The purpose of this qualitative phenomenological study was to understand the lived experiences of African Americans as mentees in cross-ethnic mentoring relationships with two research questions: Through the lived experience of the mentee, what characteristics should a mentor possess in cross-ethnic mentoring relationships, and from the lived experience of the mentee, what behaviors can the mentor and mentee exhibit to ensure positive outcomes? For the purpose of this study, a cross-ethnic mentoring relationship is described as a mentoring relationship between a Caucasian American mentor and African American mentee. Leadership theories—transactional leadership theory, transformational leadership theory, servant leadership theory as well as transformative learning theory—were used to guide the data collection and data analysis process for this study. Each participant reflected on an aspect of leadership and its application to their mentor. Five themes were revealed from the data collection, expanding the existing literature on mentoring: authenticity, openness, trust, communication, and race neutrality. Participants shared the memories of their mentoring relationships, highlighting the importance of mentoring in providing extended networks and resources, the acceptance and support from their mentors as well as, creating a space for race neutrality.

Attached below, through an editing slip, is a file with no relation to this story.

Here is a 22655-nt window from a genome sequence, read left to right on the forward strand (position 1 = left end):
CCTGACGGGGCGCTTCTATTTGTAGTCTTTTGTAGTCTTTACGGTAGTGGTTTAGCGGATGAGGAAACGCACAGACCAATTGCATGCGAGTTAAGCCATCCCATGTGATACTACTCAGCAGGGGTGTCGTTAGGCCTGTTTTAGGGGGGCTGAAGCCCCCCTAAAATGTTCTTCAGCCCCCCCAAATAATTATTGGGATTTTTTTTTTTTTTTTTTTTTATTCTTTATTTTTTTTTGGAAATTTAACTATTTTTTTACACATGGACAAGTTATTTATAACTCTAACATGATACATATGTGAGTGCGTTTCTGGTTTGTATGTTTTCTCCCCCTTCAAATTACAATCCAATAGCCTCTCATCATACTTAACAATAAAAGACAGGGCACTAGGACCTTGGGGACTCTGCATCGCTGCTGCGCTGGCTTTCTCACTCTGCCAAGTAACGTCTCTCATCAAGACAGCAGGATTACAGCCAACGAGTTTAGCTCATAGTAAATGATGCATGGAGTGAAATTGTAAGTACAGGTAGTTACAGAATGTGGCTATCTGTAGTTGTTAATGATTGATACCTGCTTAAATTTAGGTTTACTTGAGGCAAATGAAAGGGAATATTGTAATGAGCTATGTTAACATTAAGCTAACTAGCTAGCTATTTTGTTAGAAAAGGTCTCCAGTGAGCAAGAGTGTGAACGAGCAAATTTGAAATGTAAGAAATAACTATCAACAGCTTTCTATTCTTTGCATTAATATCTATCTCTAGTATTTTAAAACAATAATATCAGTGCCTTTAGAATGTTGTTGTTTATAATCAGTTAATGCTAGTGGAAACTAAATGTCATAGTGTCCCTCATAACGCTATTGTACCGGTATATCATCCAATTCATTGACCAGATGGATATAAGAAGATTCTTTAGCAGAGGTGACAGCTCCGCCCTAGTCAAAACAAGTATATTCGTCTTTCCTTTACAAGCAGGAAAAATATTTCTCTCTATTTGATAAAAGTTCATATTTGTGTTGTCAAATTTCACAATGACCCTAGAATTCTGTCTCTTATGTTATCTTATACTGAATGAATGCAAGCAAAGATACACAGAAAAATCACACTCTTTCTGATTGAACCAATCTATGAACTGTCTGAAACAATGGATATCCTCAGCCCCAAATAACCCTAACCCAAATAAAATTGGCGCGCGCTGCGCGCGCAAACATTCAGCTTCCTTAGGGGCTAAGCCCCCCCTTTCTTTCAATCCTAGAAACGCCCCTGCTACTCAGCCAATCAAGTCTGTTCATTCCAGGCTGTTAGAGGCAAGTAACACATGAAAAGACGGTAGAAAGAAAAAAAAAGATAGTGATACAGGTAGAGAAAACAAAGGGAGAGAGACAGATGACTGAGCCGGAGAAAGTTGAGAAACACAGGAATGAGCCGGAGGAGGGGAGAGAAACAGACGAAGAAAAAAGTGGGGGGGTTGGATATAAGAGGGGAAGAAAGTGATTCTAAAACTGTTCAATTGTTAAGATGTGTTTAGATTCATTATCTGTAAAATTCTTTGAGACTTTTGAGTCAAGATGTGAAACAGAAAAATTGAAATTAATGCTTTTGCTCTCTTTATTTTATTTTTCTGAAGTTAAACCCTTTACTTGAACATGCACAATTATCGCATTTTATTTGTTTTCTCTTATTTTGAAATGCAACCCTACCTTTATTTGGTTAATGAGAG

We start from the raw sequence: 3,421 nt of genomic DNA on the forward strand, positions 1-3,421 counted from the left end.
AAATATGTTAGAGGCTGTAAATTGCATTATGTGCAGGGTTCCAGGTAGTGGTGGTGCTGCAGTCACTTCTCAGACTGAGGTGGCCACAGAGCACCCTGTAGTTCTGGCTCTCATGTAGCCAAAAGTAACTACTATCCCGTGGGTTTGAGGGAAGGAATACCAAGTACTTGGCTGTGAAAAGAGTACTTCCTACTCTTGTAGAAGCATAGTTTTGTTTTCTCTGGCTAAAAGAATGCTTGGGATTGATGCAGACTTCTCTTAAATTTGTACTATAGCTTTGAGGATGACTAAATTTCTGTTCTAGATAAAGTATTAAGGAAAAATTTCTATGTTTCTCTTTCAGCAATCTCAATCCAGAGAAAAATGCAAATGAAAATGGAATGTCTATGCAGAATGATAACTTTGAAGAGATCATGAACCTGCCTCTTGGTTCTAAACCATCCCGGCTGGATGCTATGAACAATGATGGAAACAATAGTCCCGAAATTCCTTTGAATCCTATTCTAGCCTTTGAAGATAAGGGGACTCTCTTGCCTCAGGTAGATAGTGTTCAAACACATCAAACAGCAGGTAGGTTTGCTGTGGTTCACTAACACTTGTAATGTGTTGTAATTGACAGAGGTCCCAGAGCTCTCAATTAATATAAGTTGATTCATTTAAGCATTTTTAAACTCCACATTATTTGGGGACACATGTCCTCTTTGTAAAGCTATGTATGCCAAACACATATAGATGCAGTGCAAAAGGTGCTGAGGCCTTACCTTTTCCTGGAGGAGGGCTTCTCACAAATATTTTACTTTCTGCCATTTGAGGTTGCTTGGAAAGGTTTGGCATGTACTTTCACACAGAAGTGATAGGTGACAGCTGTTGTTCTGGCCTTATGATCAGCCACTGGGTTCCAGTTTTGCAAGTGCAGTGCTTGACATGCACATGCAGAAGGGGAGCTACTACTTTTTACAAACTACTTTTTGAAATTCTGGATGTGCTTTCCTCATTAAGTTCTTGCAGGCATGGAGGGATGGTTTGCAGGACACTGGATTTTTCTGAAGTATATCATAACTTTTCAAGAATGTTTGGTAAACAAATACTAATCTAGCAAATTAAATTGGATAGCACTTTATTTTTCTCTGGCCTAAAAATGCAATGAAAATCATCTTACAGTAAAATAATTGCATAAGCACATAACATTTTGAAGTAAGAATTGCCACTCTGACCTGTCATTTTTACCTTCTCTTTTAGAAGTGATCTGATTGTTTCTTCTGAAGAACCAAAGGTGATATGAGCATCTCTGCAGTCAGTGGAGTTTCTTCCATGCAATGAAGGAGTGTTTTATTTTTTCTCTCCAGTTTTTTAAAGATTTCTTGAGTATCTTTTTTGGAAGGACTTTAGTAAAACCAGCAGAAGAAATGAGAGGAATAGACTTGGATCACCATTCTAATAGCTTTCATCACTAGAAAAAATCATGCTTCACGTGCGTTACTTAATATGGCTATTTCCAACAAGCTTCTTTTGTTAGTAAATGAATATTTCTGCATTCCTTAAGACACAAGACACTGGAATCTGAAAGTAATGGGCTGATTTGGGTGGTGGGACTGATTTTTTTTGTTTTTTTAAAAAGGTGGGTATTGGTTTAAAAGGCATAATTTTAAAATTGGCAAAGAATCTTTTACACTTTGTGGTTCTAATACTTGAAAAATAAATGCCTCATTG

|Advisor:||Montanaro, Richard A.|
|Commitee:||Dell'Osso, Linda, St. James, Warren|
|Department:||Business and Technology|
|School Location:||United States -- Minnesota|
|Source:||DAI-A 77/09(E), Dissertation Abstracts International|
|Subjects:||Business administration, Management, Ethnic studies|
|Keywords:||African, American, Black, Caucasian, Mentor, Mentoring|
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